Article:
Behavior Contracts

The behavior contract is a simple positive-reinforcement intervention that is widely used by teachers to change student behavior. The behavior contract spells out in detail the expectations of student and teacher (and sometimes parents) in carrying out the intervention plan, making it a useful planning document. Also, because the student usually has input into the conditions that are established within the contract for earning rewards, the student is more likely to be motivated to abide by the terms of the behavior contract than if those terms had been imposed by someone else. (NOTE: View a sample behavior contract as an attachment at the bottom of this page.)

Steps in Implementing This Intervention

The teacher decides which specific behaviors to select for the behavior contract. When possible, teachers should define behavior targets for the contract in the form of positive, pro-academic or pro-social behaviors. For example, an instructor may be concerned that a student frequently calls out answers during lecture periods without first getting permission from the teacher to speak. For the contract, the teacher's concern that the student talks out may be restated positively as "The student will participate in class lecture and discussion, raising his hand and being recognized by the teacher before offering an answer or comment." In many instances, the student can take part in selecting positive goals to increase the child's involvement in, and motivation toward, the behavioral contract.

The teacher meets with the student to draw up a behavior contract. (If appropriate, other school staff members and perhaps the student's parent(s) are invited to participate as well.) The teacher next meets with the student to draw up a behavior contract. The contract should include:

  • a listing of student behaviors that are to be reduced or increased. As stated above, the student's behavioral goals should usually be stated in positive, goal-oriented terms. Also, behavioral definitions should be described in sufficient detail to prevent disagreement about student compliance. The teacher should also select target behaviors that are easy to observe and verify. For instance completion of class assignments is a behavioral goal that can be readily evaluated. If the teacher selects the goal that a child "will not steal pens from other students", though, this goal will be very difficult to observe and confirm.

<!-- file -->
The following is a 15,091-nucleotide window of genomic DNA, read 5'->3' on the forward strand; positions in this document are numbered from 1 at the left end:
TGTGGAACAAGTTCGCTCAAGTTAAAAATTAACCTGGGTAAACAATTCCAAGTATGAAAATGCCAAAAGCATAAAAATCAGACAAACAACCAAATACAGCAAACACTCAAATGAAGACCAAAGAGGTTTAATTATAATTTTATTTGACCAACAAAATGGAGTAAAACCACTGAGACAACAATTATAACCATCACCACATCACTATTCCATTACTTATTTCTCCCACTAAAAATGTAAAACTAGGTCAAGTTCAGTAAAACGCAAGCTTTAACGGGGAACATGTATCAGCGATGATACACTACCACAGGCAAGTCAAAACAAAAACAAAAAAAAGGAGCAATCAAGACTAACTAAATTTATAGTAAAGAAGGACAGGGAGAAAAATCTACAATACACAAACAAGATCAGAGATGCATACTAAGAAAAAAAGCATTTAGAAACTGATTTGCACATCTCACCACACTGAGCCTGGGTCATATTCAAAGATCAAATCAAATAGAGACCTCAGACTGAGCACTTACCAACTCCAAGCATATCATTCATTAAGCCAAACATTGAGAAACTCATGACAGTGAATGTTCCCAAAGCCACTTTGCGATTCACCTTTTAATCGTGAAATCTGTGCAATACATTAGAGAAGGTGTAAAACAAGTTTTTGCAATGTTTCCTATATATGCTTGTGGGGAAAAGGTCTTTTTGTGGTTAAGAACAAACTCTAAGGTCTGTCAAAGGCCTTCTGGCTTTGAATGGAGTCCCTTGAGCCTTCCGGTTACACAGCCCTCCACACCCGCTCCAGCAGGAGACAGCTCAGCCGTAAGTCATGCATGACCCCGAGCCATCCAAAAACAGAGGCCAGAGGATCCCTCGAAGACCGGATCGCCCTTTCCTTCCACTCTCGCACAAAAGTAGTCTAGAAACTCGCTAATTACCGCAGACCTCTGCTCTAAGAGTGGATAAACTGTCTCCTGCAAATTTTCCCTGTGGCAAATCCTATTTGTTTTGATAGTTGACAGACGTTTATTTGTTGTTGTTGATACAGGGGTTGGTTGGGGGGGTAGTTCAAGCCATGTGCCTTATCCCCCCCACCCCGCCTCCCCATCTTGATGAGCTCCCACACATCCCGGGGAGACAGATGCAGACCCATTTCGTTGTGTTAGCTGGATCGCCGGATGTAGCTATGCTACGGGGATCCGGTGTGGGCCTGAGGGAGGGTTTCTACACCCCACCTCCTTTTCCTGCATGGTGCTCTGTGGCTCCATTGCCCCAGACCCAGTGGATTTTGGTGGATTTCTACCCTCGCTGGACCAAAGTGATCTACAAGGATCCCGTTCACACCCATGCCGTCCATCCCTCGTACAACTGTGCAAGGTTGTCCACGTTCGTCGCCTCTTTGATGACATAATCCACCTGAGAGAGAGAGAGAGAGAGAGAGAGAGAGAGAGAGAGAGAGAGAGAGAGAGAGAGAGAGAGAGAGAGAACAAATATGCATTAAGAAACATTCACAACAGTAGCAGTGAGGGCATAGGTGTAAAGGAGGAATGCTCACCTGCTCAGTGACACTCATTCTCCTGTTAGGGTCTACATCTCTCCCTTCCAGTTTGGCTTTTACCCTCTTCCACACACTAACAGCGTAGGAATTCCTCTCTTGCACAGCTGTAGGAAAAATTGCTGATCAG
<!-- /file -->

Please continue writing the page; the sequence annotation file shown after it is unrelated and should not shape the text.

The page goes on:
• a statement or section that explains the minimum conditions under which the student will earn a point, sticker, or other token for showing appropriate behaviors. For example, a contract may state that "Johnny will add a point to his Good Behavior Chart each time he arrives at school on time and hands in his completed homework assignment to the teacher."
  • the conditions under which the student will be able to redeem collected stickers, points, or other tokens to redeem for specific rewards. A contract may state, for instance, that "When Johnny has earned 5 points on his Good Behavior Chart, he may select a friend, choose a game from the play-materials shelf, and spend 10 minutes during free time at the end of the day playing the game."
  • bonus and penalty clauses (optional). Although not required, bonus and penalty clauses can provide extra incentives for the student to follow the contract. A bonus clause usually offers the student some type of additional 'pay-off' for consistently reaching behavioral targets. A penalty clause may prescribe a penalty for serious problem behaviors; e.g., the student disrupts the class or endanger the safety of self or of others.